Dr. Amesh Adalja, an infectious disease expert and senior scholar at the Johns Hopkins Center for Health Security, says that those with obesity are less equipped to fight off disease. “Obesity itself is a metabolic condition where you have derangements in your metabolism and less physiological reserve,” says Adalja. “You have less lung capacity and in many cohort studies of individuals with COVID-19, those two factors have prominently been displayed as markers for risk for severe illness.”

Obesity, however, isn’t the only challenge Trump faces. The CDC states that eight in 10 of the more than 200,000 Americans who have died of COVID-19 have been over the age of 65. At 74, Trump is 90 times more likely to die than someone 18 to 29, and eight times more likely to be hospitalized. “Age over 70 is a significant factor for mortality,” says Kass.

As in obese people, much of this boils down to physiological reserve, which the National Institutes of Health defines as “the ability of an organ to successfully return to its original physiological state following repeated episodes of stress.” Adalja says older people have “less physiological” reserves and that “their immune system doesn’t function as well.”

Kass says it could be other factors too. “It may have to do with receptors in their body that increase the effect of the virus, making their immune systems unable to fight it off — as opposed to the fact that their immune systems themselves are at fault,” says Kass. “It may be why children don’t have as serious a reaction. We don’t know, but what we know is that elderly and obese patients are at the highest risk.”

Despite his health conditions and age, Trump — who contracted the virus at a point in the pandemic where treatments are available — remains at low risk of death. “There’s not really any reports that he’s severely symptomatic,” says Adalja. “Most people, even in that age group with those risk factors, will recover without need for hospitalization. He’s not the first 74-year-old obese person to get COVID-19, and although they’re at higher risk for severe disease, that’s not an inevitable outcome of it.”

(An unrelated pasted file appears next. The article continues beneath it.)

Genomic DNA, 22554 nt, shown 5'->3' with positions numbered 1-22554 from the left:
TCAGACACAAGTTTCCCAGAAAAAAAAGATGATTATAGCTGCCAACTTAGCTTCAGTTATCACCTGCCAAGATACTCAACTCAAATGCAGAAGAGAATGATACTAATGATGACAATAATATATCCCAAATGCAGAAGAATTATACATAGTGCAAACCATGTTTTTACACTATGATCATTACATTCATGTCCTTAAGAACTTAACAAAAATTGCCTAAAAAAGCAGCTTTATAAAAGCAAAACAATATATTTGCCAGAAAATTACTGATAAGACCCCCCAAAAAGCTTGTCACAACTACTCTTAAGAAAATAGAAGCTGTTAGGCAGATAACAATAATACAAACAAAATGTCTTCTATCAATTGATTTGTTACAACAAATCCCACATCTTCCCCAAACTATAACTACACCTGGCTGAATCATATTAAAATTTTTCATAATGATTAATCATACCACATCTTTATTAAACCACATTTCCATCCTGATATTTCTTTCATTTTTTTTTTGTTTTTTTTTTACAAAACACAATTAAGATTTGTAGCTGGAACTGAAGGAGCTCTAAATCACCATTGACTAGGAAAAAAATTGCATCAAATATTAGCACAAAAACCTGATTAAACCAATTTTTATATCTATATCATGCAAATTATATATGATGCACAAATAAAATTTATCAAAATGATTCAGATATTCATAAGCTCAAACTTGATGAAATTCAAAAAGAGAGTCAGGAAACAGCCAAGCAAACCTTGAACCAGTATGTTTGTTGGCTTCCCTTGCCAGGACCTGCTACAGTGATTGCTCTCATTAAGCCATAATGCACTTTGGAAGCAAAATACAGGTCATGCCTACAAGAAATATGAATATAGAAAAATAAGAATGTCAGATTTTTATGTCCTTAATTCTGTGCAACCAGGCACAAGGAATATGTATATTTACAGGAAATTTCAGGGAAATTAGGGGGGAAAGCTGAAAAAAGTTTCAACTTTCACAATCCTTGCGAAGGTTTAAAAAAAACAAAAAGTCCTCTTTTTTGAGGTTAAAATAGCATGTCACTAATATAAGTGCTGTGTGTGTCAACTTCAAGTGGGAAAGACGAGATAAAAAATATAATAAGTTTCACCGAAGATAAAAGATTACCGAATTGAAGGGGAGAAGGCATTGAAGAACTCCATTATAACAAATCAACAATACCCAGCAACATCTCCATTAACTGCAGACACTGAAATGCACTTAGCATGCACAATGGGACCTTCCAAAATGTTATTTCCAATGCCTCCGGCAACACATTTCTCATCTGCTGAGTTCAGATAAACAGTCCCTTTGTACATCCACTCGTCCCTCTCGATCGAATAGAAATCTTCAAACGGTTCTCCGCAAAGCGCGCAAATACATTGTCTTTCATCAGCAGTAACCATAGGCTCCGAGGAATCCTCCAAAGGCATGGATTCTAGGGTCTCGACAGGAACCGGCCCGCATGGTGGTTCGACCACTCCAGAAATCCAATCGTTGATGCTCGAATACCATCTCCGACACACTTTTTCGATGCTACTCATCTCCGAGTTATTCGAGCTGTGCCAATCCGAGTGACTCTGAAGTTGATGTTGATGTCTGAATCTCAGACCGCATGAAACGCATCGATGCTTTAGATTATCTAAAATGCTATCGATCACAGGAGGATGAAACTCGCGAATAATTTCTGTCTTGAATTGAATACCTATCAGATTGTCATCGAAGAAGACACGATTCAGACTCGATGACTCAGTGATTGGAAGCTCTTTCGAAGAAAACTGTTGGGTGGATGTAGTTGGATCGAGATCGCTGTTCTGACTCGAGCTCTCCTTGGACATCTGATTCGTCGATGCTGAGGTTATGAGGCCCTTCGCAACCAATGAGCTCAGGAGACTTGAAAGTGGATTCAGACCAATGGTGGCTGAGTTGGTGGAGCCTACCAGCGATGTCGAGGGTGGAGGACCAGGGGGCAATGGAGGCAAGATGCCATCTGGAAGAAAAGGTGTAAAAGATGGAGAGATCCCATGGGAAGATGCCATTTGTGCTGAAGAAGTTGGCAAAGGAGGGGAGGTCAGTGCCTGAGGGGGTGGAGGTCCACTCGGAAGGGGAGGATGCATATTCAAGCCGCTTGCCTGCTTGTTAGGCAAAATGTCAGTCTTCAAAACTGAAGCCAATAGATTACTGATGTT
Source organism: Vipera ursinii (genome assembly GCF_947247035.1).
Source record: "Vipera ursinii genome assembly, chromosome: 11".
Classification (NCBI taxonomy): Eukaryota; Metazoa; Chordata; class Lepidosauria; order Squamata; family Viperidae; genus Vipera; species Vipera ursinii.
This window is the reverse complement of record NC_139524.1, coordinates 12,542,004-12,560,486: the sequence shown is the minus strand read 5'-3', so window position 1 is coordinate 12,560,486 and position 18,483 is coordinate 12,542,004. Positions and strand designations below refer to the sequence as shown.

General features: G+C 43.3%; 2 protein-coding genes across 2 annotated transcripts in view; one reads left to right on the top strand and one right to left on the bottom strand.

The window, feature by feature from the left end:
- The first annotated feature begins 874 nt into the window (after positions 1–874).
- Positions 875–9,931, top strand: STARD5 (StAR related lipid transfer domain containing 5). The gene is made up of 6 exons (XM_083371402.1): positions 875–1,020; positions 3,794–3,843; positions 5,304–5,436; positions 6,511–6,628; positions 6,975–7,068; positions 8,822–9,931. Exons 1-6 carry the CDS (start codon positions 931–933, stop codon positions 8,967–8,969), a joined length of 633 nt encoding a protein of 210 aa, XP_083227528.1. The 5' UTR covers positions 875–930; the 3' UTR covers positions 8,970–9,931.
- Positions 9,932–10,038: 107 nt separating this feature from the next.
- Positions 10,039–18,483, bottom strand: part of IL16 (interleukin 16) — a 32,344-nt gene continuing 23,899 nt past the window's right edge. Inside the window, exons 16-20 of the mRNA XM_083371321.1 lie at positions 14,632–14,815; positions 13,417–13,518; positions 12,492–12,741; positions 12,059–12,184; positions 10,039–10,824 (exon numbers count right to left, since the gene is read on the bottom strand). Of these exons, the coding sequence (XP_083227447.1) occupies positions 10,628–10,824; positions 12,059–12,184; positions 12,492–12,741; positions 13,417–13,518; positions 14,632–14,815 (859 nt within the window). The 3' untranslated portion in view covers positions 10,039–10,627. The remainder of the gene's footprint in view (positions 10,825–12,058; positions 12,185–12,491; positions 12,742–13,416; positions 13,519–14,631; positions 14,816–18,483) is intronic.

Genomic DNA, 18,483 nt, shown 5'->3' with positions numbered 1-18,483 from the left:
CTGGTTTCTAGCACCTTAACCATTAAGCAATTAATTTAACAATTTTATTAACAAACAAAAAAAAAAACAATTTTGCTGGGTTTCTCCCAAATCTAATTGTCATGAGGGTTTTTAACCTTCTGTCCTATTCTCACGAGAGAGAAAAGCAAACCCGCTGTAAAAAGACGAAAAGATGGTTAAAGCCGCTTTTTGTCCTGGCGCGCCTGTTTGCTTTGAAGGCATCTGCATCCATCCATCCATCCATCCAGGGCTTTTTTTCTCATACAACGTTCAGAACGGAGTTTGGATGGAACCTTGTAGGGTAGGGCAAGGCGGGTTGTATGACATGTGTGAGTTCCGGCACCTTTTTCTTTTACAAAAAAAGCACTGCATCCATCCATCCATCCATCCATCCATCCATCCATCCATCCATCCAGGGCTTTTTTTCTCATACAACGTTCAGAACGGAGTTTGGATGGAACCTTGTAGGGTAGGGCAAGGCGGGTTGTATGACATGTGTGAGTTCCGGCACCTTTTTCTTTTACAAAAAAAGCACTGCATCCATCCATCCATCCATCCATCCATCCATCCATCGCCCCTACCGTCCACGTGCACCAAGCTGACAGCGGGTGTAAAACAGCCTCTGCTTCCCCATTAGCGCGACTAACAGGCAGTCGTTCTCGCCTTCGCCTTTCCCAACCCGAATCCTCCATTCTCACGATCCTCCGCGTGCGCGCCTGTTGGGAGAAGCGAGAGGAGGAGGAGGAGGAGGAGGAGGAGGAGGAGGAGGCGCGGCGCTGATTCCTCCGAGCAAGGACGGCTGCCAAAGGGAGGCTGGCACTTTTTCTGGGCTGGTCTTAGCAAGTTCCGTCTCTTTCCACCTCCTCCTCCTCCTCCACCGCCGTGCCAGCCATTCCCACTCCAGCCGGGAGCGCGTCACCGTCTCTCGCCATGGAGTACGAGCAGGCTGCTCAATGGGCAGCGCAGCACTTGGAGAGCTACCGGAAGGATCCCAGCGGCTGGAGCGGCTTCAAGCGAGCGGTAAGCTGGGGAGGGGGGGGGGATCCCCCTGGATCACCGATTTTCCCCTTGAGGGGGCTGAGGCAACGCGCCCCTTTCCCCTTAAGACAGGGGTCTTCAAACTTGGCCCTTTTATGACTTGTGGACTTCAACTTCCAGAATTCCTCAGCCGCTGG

McEnany said Friday that Trump was experiencing “mild symptoms,” reportedly including fever, congestion, cough and fatigue, but Kass says that the frequency of testing at the White House means officials may have detected the virus at a presymptomatic phase.

“There’s a reason to believe that he is at risk for developing symptoms, and so we need to not overinterpret the course right now,” says Kass. “The course for this president is going to be very different than other people. Normally a regular 74-year-old man would either get tested only after an exposure ... or when his symptoms were severe enough to go to the doctor. We don’t know what’s going to happen with Trump. All we know is that he is at risk.”

Given this, Kass says, Trump and those with similar risk factors need to take the virus seriously: “They need to rest, they need the hydrate, they need to be very acutely aware of their conditions. Somebody who is trying to minimize their condition or believes that positive thinking can affect their condition without acknowledging the risks and the science would be a very big concern to me.”

For the latest coronavirus news and updates, follow along at https://news.yahoo.com/coronavirus. According to experts, people over 60 and those who are immunocompromised continue to be the most at risk. If you have questions, please reference the CDC’s and WHO’s resource guides.